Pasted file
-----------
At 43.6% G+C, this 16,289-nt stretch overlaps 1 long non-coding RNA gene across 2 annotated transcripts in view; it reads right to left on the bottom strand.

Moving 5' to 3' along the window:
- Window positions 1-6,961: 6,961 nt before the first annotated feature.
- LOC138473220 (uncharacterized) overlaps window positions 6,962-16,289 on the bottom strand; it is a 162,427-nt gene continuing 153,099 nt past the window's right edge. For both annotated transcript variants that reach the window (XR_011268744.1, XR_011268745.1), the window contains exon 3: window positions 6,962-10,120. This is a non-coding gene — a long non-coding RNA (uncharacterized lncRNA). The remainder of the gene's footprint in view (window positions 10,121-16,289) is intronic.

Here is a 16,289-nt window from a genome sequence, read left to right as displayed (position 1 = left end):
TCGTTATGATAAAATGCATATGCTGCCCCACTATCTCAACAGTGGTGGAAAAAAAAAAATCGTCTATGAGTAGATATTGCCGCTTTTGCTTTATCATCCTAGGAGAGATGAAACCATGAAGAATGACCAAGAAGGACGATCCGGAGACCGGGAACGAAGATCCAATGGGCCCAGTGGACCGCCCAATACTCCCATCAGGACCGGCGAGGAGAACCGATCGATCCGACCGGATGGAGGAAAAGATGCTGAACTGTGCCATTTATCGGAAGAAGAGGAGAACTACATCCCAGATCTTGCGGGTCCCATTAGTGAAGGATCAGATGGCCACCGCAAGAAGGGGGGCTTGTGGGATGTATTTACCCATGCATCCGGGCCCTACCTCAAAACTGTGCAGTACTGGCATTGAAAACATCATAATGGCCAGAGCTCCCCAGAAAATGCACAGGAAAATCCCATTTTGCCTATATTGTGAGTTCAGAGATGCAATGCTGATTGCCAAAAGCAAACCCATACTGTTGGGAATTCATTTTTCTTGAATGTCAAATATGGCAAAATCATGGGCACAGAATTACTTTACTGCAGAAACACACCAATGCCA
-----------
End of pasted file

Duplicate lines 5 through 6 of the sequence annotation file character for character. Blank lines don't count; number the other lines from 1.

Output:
Here is a 16,289-nt window from a genome sequence, read left to right as displayed (position 1 = left end):
TCGTTATGATAAAATGCATATGCTGCCCCACTATCTCAACAGTGGTGGAAAAAAAAAAATCGTCTATGAGTAGATATTGCCGCTTTTGCTTTATCATCCTAGGAGAGATGAAACCATGAAGAATGACCAAGAAGGACGATCCGGAGACCGGGAACGAAGATCCAATGGGCCCAGTGGACCGCCCAATACTCCCATCAGGACCGGCGAGGAGAACCGATCGATCCGACCGGATGGAGGAAAAGATGCTGAACTGTGCCATTTATCGGAAGAAGAGGAGAACTACATCCCAGATCTTGCGGGTCCCATTAGTGAAGGATCAGATGGCCACCGCAAGAAGGGGGGCTTGTGGGATGTATTTACCCATGCATCCGGGCCCTACCTCAAAACTGTGCAGTACTGGCATTGAAAACATCATAATGGCCAGAGCTCCCCAGAAAATGCACAGGAAAATCCCATTTTGCCTATATTGTGAGTTCAGAGATGCAATGCTGATTGCCAAAAGCAAACCCATACTGTTGGGAATTCATTTTTCTTGAATGTCAAATATGGCAAAATCATGGGCACAGAATTACTTTACTGCAGAAACACACCAATGCCA